Farmers and development agents getting a practical training on apple tree management and scion selection in Holeta (photo credit: ILRILIVES).
The Livestock and Irrigation Value Chains for Ethiopian Smallholders (LIVES) project is testing different training approaches and methods such as couples training, mixed-participant training, coaching and mentoring, direct training and training of trainers (ToT). This blog story shares preliminary observations on potential advantages and disadvantages of a mixed-participant training approach used in LIVES.
Traditionally, specific-participant training offers targeted information to specialists such as development agents and farmers separately on the ground that they have different training needs and levels of knowledge and skills. In such contexts, mixing participants who have different training needs and levels of knowledge and skills is not the best way of providing effective task-oriented training. However, specific-participant training programs limit interaction, cross-learning and joint action among farmers, subject matter specialists and development agents.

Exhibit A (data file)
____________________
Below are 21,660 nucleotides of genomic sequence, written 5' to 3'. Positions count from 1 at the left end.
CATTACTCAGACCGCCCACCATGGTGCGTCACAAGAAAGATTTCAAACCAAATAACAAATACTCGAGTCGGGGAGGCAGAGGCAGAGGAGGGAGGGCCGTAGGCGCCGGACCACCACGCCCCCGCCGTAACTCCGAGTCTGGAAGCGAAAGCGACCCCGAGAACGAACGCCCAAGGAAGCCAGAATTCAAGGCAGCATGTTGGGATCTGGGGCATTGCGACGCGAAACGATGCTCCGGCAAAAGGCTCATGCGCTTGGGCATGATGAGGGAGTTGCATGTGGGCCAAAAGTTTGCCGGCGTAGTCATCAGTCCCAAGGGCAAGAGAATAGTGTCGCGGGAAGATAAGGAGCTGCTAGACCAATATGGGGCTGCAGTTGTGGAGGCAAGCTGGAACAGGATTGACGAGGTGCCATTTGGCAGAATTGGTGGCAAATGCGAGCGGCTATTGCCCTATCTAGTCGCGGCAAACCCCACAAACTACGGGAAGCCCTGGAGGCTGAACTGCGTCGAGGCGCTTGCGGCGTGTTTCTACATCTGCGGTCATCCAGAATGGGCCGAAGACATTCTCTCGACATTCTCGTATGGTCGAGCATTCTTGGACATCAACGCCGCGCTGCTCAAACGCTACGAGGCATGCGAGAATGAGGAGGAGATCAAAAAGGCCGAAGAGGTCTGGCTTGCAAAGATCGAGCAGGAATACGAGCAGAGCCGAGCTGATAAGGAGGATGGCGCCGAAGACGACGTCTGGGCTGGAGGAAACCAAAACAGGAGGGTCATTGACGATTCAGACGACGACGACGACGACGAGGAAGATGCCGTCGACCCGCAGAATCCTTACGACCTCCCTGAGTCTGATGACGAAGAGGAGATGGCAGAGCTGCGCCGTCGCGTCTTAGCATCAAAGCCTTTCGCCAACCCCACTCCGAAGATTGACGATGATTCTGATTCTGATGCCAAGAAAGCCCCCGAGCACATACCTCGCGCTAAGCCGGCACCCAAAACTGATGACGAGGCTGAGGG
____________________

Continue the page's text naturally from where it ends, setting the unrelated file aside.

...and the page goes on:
To address this limitation, the LIVES project is experimenting with mixed-participant training where farmers…
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